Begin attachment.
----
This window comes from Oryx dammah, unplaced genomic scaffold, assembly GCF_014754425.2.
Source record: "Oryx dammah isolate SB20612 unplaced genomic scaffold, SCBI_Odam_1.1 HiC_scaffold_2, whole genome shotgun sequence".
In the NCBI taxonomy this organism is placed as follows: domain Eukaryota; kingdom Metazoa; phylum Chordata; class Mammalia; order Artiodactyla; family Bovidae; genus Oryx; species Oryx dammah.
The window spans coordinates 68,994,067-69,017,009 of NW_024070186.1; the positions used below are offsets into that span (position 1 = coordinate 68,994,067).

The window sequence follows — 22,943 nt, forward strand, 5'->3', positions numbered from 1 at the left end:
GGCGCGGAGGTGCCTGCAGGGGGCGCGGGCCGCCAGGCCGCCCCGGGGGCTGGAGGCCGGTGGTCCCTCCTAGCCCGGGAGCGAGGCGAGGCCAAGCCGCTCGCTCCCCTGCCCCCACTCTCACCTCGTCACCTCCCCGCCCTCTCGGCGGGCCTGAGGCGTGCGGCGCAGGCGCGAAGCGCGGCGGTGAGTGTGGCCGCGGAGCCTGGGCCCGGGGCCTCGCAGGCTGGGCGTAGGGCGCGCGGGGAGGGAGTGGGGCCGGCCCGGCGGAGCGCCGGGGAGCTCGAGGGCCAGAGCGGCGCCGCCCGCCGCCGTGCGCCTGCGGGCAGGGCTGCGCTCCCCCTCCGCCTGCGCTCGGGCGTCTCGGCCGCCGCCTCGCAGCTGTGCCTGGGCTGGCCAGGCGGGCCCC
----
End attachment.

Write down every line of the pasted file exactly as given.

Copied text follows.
This window comes from Oryx dammah, unplaced genomic scaffold, assembly GCF_014754425.2.
Source record: "Oryx dammah isolate SB20612 unplaced genomic scaffold, SCBI_Odam_1.1 HiC_scaffold_2, whole genome shotgun sequence".
In the NCBI taxonomy this organism is placed as follows: domain Eukaryota; kingdom Metazoa; phylum Chordata; class Mammalia; order Artiodactyla; family Bovidae; genus Oryx; species Oryx dammah.
The window spans coordinates 68,994,067-69,017,009 of NW_024070186.1; the positions used below are offsets into that span (position 1 = coordinate 68,994,067).

The window sequence follows — 22,943 nt, forward strand, 5'->3', positions numbered from 1 at the left end:
GGCGCGGAGGTGCCTGCAGGGGGCGCGGGCCGCCAGGCCGCCCCGGGGGCTGGAGGCCGGTGGTCCCTCCTAGCCCGGGAGCGAGGCGAGGCCAAGCCGCTCGCTCCCCTGCCCCCACTCTCACCTCGTCACCTCCCCGCCCTCTCGGCGGGCCTGAGGCGTGCGGCGCAGGCGCGAAGCGCGGCGGTGAGTGTGGCCGCGGAGCCTGGGCCCGGGGCCTCGCAGGCTGGGCGTAGGGCGCGCGGGGAGGGAGTGGGGCCGGCCCGGCGGAGCGCCGGGGAGCTCGAGGGCCAGAGCGGCGCCGCCCGCCGCCGTGCGCCTGCGGGCAGGGCTGCGCTCCCCCTCCGCCTGCGCTCGGGCGTCTCGGCCGCCGCCTCGCAGCTGTGCCTGGGCTGGCCAGGCGGGCCCC